Essentially, persons who are nasal carriers of Staphylococcus aureus, whose hands are soiled with S aureus, or who exudate S aureus from skin lesions such as pimples, boils, infected cuts, and burns may contaminate fingerprint biometric surfaces through contact. An exposed injury that leaks pus-like or clear fluid composed of serum, fibrin, and white blood cells can also contaminate surfaces through contact. Contamination has also been shown to occur from persons in incubatory stages of hepatitis A infection, persons infected with norovirus or who have come in contact with excreta of persons with salmonellosis or cholera, and persons who are intestinal carriers of Shigella species [4,107-109].

    Other sources of contamination include persons whose hands are soiled with raw poultry, pork, beef, and other meats contaminated with Salmonella, Campylobacter jejuni, Yersinia enterocolitica, Clostridium perfringens, S aureus, Escherichia coli, etc.

    It should be noted, however, that the pathogenicity of any disease-causing microbe will depend not only on its transmissibility from a host (human user of the fingerprint device) to the reservoir (fingerprint device) and to a fresh host (another user of the device) but also on its survivability [107] in the new host, its ability to breach the host’s immune system (infectivity), and its capacity to harm the host (virulence) [56].


    Factors That Influence Infectious Disease Transmission via Direct Contact With Fingerprint Scanner Surfaces

    Frequency of Use and Location of the Device

    By virtue of their function, fingerprint scanners constitute frequently touched surfaces and are used by a large number of people on a continuous basis. The greater the number of people who use a scanner, the higher the risk of contamination. The location of the devices also significantly affects the likelihood of contamination and disease transmission; for example, surfaces in hospital settings and microbiology or biomedical laboratories are more likely to be contaminated because of their proximity to patients and their body secretions [19] or samples [20], with a high probability of nosocomial infections.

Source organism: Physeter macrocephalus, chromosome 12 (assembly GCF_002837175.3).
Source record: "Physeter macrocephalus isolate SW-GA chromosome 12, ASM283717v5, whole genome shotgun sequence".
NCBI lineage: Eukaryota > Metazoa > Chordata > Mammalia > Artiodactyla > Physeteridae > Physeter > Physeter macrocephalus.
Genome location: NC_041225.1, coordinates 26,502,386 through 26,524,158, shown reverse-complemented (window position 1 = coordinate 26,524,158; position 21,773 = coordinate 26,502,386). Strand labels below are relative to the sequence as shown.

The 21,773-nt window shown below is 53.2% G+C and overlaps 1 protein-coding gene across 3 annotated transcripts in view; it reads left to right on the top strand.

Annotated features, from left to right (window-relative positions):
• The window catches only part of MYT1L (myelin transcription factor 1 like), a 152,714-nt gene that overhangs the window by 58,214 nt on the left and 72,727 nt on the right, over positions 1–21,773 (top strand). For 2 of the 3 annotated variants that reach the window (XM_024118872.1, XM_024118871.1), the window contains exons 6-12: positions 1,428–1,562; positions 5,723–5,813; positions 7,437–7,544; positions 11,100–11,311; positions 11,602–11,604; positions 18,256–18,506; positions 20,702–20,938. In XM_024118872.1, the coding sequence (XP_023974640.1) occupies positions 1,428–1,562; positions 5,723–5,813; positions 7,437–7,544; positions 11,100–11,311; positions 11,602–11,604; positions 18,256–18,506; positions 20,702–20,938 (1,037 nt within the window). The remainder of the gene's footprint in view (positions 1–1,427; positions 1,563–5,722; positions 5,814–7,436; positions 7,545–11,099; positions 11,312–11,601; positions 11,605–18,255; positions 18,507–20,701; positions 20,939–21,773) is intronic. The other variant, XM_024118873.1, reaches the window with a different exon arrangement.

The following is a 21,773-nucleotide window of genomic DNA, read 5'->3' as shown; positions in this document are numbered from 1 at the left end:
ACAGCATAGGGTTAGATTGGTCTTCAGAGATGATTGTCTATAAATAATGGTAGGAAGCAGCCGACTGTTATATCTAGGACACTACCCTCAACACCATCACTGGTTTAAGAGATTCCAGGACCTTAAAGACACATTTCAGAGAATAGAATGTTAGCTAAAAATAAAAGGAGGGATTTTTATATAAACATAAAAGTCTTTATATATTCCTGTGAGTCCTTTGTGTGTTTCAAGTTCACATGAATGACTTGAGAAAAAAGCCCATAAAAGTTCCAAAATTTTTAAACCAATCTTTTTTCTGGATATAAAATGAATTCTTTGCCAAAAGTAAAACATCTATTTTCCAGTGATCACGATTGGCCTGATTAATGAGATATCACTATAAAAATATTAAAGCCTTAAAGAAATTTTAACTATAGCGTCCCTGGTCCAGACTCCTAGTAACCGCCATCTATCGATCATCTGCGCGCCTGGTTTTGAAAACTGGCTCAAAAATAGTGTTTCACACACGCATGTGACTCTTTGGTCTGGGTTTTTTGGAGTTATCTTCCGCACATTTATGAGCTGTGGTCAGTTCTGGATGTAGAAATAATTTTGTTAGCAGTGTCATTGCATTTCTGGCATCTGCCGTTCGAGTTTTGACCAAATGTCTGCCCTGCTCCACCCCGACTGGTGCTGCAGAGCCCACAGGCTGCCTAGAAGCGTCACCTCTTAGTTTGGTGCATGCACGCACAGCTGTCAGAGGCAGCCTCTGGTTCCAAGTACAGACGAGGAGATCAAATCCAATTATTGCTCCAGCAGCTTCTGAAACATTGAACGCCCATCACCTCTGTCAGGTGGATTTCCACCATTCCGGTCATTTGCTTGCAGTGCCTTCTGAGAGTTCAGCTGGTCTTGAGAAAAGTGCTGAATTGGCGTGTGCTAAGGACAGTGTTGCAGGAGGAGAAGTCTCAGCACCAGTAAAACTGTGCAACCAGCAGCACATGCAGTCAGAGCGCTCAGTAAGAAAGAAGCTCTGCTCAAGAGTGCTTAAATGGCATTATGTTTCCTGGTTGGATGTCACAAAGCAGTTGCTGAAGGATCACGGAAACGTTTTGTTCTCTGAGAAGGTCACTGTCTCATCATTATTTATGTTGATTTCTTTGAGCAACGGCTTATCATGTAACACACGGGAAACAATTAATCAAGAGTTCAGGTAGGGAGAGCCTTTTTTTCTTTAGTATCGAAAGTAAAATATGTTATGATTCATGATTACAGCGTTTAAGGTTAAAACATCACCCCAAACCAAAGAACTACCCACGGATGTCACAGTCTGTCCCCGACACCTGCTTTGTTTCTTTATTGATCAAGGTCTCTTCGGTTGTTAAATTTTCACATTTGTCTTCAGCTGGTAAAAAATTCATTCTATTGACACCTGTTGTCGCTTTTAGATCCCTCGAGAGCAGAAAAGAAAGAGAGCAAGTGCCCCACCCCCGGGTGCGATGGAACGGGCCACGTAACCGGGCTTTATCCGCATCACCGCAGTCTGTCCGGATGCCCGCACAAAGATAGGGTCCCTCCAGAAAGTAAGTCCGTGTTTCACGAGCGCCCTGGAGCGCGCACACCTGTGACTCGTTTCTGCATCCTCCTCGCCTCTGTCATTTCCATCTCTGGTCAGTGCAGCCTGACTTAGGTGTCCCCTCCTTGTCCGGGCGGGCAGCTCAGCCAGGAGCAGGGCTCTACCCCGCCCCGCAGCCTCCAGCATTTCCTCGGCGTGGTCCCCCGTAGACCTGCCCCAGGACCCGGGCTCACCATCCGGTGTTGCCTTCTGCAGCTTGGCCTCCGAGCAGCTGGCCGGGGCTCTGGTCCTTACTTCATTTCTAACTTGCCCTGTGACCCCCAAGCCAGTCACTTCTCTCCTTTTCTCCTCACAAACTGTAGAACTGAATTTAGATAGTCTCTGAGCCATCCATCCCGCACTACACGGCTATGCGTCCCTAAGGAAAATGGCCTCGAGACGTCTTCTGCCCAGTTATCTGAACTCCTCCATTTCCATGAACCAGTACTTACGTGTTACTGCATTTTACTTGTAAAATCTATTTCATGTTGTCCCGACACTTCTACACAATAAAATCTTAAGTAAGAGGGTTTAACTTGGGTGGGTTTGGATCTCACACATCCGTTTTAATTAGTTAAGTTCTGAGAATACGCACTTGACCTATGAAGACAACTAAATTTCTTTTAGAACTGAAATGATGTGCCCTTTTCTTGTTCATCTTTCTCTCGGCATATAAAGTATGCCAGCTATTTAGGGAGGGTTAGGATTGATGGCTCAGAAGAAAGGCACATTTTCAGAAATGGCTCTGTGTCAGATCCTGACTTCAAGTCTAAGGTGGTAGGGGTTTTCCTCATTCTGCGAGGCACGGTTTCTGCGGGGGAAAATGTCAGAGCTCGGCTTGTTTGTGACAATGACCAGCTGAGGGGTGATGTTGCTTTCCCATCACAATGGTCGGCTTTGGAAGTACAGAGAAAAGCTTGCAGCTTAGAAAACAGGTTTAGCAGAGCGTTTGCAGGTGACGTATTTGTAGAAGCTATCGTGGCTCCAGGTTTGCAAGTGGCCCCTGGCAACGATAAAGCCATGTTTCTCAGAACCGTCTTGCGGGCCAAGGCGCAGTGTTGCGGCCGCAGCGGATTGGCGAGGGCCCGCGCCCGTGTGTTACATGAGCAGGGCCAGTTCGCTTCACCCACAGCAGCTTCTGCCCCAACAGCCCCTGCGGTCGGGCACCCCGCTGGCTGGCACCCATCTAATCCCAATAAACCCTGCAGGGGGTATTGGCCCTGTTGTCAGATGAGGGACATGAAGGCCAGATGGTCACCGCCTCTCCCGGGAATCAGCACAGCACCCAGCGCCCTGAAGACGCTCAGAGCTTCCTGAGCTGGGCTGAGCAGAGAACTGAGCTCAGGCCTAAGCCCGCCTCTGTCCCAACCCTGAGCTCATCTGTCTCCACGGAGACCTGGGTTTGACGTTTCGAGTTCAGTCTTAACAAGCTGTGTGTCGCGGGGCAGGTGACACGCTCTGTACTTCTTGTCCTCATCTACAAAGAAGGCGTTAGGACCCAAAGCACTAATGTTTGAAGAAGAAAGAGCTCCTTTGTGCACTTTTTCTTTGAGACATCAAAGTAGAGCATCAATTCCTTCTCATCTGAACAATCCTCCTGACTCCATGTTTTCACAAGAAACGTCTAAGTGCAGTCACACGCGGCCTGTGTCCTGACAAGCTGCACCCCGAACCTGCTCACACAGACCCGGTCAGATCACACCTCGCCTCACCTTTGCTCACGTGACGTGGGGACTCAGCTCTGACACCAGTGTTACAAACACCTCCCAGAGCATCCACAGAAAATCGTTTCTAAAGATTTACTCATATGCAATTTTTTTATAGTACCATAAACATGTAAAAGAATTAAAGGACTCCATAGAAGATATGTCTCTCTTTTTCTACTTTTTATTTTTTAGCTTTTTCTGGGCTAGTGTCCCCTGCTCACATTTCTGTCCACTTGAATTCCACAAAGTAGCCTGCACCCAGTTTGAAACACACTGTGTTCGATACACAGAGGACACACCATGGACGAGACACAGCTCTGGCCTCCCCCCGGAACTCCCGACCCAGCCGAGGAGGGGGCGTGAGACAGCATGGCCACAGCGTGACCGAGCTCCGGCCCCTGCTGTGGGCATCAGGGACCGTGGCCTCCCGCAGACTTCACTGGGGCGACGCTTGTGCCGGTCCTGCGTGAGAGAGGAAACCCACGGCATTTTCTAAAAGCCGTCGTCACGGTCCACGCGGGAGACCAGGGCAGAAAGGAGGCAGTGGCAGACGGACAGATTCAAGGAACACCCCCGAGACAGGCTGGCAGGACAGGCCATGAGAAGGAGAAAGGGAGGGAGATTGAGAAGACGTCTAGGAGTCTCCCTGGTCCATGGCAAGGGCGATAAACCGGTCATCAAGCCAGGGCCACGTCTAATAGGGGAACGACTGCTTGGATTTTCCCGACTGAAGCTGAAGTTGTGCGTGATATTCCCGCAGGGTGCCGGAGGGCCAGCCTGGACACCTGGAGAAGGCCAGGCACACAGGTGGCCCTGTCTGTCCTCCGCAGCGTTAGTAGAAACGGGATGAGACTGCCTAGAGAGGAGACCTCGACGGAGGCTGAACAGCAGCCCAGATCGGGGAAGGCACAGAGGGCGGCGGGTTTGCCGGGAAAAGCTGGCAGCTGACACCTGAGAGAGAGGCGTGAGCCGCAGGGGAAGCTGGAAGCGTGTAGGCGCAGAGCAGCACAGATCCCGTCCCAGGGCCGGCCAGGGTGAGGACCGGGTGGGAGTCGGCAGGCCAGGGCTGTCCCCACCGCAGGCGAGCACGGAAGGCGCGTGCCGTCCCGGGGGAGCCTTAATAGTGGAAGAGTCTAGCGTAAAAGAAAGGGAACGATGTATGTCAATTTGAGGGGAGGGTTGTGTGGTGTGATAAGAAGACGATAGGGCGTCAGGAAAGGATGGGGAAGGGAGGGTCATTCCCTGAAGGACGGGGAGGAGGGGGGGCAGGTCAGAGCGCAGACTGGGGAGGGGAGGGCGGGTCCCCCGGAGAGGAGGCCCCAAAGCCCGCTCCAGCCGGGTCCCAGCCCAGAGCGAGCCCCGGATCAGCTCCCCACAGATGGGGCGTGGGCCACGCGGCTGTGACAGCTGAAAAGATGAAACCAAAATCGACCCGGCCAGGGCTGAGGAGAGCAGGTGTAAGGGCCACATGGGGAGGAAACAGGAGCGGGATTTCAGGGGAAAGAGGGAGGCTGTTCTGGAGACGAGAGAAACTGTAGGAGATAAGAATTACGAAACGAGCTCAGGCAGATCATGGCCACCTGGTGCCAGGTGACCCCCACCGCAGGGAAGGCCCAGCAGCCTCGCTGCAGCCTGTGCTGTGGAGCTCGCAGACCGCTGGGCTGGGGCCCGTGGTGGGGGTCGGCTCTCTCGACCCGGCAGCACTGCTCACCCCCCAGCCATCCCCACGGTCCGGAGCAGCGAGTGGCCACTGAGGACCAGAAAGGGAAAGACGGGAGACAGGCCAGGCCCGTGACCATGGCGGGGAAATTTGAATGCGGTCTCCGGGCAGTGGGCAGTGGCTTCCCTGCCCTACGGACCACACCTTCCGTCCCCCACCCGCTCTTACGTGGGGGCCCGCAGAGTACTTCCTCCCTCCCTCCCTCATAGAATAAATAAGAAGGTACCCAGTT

Personal Hygiene of Users

    Kramer and Assadian [20] showed that a single hand contact with a contaminated surface can result in different levels of potential microbe transfer from the surface to the hand. The risks of this cross-contamination of hands were shown to be higher with E coli, Salmonella species, S aureus (all 100%), C albicans (90%), rhinovirus (61%), hepatitis A virus (22% to 33%), and rotavirus (16%).

    In addition to transmission through food or water, certain microbes spread through direct inoculation into the respiratory tract from contaminated hands. For example, influenza A [110] viruses, in addition to transmission through aerosol, are believed to spread between humans through contact and large respiratory droplets; these droplets can settle on the ground or other environmental surfaces within 1 to 2 meters [111], including nearby fingerprint biometric surfaces.

    Pathogenic Potential of the Microorganism and Level of Infective Inoculum

    The ability to contract disease from cross-contamination of food or water from the use of a contaminated biometric fingerprint scanner will depend on several factors, including the pathogenic potential or virulence of the microorganism [108]. This potential varies between microorganisms and is directly proportional to the size of the infective inoculum irrespective of whether this inoculum is a preformed toxin, such as in botulism and staphylococcal food poisoning, or requires direct microbial inoculation, such as Salmonella serovar Typhi or hepatitis A. Similarly, the immunity of the individual host plays an important role in the eventual development of the disease.